John_Batterson_Stetson_Cabinet_CardOn this day in 1906, U.S. hatter, hat manufacturer, the inventor of the cowboy hat, John B. Stetson died in DeLand, Florida at the age of 75.  Born John Batterson Stetson on 5 May 1830 in Orange, New Jersey.  He founded the John B. Stetson Company.  The company’s hats are now commonly referred to simply as Stetsons.  His father, Stephen Stetson, was a hatter.  As a youth, he worked with his father until he was diagnosed with tuberculosis and his doctor predicted he had only a short time to live.  Given this dire prognosis, he left the hat-making business to explore the American West, afraid this would be his only chance to see it.  There he met drovers, bullwhackers and cowboys.  The former hat-maker turned a critical eye to the flea-infested coonskin caps favored by many of the gold seekers, and wondered whether fur-felt would work for a lightweight, all-weather hat suitable for the West.  In 1865 Stetson moved to Philadelphia to enter the hat-making craft he had learned from his father and began manufacturing hats there suited to the needs of the Westerners.  Stetson made a western hat for each hat dealer in the Boss of the Plains style he hadjohnbstetson1800s_Boss_of_the_plains_5 invented, during a trek to Pike’s Peak in Colorado.  These lightweight hats were natural in color with four inch crowns and brims; a plain strap was used for the band.  Thanks to the time he had spent with cowboys and Western settlers, Stetson knew firsthand that the headwear they wore (such as coonskin caps, sea captain hats, straw hats, and wool derbies) was impractical.  Made from waterproof felt, the new hat was durable.  The wide brim provided protection from the hot sun.  Noted one observer, “It kept the sun out of your eyes and off your neck. It was an umbrella. It gave you a bucket (the crown) to water your horse and a cup (the brim) to water yourself. It made a hell of a fan, which you need sometimes for a fire but more often to shunt cows this direction or that.   The hat achieved instant popularity; the first real cowboy hat.  Stetson went on to build the Carlsbad, easily identified by its main crease down the front.  His hat was called a Stetson, because he had his name John B. Stetson Company embossed in gold in every hatband.  The Stetson soon became the most well known hat in the West.  All the high-crowned, wide-brimmed, soft felt western hats that followed are intimately associated with the cowboy image created by Stetson.  The Stetson Cowboy hat was the symbol of the highest quality.  The company also made hats for law enforcement departments, such as the Texas Rangers.  Stetson’s Western-style hats were worn by employees of the National Park Service, U.S. Cavalry soldiers, and many U.S. Presidents.  The cowboy hat is truly an example of form following function.  Today’s cowboy hat has remained basically unchanged in construction and design.  I am the proud owner of a Stetson.  The Final Footprint – Stetson is buried in West Laurel Hill Cemetery, Bala Cynwyd, Pennsylvania.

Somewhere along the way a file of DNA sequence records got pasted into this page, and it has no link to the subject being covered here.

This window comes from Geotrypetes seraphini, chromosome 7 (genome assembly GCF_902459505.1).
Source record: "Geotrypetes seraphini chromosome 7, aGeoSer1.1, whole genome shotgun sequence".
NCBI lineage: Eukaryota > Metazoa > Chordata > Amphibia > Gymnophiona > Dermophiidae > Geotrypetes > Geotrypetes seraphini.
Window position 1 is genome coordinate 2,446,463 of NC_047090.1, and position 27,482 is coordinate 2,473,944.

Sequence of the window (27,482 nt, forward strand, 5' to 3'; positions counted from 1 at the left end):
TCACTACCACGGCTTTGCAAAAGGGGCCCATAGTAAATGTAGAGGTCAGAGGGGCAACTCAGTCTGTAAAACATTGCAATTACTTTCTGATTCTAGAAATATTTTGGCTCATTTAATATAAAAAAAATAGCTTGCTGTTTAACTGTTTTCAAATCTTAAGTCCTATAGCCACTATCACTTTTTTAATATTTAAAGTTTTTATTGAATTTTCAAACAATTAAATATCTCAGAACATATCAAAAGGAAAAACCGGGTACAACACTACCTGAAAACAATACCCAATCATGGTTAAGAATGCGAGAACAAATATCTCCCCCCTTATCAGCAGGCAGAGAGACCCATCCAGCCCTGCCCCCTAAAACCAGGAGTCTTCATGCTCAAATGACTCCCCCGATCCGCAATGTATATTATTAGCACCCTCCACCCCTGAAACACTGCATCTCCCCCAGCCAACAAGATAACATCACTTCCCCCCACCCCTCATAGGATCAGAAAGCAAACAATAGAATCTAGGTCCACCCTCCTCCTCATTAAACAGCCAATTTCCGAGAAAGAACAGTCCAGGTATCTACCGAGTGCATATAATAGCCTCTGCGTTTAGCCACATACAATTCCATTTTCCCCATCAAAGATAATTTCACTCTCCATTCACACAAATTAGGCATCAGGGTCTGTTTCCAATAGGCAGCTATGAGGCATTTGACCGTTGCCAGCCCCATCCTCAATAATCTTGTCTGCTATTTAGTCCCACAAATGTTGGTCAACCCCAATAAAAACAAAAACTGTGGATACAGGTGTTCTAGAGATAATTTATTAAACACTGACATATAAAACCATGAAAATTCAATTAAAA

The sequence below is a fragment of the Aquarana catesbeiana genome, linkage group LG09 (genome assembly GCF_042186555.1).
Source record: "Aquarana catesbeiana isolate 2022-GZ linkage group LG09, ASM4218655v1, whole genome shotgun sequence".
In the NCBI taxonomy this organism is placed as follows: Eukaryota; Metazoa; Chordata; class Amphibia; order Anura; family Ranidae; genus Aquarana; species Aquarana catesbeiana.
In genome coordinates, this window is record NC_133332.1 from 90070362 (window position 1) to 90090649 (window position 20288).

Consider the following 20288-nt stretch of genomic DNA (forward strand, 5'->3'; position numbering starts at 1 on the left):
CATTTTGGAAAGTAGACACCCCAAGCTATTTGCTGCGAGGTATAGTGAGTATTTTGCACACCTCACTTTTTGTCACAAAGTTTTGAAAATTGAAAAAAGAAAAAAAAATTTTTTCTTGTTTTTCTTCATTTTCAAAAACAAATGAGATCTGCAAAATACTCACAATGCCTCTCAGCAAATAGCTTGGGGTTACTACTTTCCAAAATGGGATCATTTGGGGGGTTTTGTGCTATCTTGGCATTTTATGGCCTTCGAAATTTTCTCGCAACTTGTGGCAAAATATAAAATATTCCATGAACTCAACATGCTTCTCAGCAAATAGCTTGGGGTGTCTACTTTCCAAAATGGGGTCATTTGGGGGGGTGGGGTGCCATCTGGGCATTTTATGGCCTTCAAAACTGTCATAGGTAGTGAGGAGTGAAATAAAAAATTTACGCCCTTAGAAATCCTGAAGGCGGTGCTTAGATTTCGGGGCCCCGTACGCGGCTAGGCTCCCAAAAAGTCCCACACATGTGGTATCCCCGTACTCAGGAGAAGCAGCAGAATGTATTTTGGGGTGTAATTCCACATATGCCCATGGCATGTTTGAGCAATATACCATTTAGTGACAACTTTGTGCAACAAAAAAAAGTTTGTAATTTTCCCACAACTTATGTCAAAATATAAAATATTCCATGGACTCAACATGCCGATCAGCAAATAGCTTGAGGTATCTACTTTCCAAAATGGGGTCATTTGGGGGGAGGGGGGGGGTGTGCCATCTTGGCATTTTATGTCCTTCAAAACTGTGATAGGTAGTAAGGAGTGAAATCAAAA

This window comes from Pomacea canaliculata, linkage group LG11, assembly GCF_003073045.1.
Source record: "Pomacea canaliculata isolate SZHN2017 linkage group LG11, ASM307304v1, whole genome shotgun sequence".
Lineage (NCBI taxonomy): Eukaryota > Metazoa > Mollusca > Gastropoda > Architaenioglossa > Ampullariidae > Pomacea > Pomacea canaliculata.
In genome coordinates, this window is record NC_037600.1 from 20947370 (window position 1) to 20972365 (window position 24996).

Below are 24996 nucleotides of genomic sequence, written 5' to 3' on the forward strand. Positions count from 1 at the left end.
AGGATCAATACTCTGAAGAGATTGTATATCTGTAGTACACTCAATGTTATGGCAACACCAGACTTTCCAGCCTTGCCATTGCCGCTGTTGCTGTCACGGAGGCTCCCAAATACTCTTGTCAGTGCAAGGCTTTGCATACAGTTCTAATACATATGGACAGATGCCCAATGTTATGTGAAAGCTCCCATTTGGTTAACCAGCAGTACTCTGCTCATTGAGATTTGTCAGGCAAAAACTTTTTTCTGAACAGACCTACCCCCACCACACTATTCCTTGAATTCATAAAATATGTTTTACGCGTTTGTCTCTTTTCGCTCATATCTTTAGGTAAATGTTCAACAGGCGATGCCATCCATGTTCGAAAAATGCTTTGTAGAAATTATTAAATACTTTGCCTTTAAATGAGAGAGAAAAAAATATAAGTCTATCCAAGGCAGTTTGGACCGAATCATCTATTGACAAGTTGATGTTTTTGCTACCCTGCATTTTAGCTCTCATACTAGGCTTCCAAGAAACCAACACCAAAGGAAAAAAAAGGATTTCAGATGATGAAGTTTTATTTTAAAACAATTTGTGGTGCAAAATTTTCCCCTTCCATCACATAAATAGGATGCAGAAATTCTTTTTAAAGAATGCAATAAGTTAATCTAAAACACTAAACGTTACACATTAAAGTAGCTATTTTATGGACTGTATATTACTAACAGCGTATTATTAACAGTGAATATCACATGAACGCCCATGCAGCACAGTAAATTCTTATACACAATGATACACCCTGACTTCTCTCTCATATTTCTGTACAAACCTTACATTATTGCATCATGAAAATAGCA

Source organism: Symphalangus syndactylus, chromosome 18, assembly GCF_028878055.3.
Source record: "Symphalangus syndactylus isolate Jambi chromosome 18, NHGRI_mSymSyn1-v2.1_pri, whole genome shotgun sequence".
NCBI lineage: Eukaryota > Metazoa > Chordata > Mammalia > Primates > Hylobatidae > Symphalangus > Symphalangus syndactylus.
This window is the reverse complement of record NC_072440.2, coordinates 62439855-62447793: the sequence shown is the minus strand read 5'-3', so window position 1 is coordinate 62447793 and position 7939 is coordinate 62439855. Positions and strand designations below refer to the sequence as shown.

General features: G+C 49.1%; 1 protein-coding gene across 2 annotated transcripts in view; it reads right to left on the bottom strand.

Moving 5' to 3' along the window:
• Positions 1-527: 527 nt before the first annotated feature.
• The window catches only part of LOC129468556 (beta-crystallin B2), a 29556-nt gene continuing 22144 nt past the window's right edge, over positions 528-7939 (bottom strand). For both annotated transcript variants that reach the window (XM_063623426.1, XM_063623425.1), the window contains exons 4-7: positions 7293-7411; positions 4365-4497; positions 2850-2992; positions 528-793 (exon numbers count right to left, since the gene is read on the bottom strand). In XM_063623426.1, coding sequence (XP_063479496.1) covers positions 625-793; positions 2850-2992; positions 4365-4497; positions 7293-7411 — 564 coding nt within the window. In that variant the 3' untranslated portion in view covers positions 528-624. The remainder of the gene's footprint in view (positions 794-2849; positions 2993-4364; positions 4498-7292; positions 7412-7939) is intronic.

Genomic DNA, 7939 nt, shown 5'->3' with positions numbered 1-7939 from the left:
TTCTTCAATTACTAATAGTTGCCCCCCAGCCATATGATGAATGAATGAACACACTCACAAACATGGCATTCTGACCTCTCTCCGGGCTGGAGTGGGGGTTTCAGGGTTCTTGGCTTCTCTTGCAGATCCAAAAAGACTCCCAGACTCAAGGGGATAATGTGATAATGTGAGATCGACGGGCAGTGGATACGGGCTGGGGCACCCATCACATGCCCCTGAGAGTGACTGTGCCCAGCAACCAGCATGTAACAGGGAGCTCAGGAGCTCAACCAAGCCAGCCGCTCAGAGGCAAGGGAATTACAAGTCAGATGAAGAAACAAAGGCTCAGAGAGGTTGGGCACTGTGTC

DaleEarnhardtSunglassesDriversSuitOn this day in 2001, 7-time Winston Cup Champion, “The Intimidator”, Dale Earnhardt, died in a last lap crash during the 2001 Daytona 500 in Daytona Beach, Florida, at the age of 49.  Born Ralph Dale Earnhardt on 29 April 1951 in Kannapolis, North Carolina.  Earnhardt drove the #3 car for most of his career, spanning the early 1980s until his death in 2001.  Although he had other sponsors during his career, his #3 is associated in fans’ minds with his last sponsor, GM Goodwrench, and his last color scheme, a predominantly black car with bold red and silver trim.  The black and red #3 continues to be one of the most famous logos in North American motor racing.  Earnhardt was inducited in the inaugural class of the NASCAR Hall of Fame.  The hall of fame building is located in Charlotte, North Carolina.  The Final Footprint – Earnhardt is interred at his farm in Mooresville, North Carolina.   A memorial was created at Indianapolis Motor Speedway in Indianapolis, Indiana.  The memorial is a black silhouette of a race car with the inscription Earnhardt Pride – In Memory of Dale Sr.

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One Response to Day in History 18 February – Michelangelo – John B. Stetson – Dale Earnhardt

  1. Jenise Sticklen says: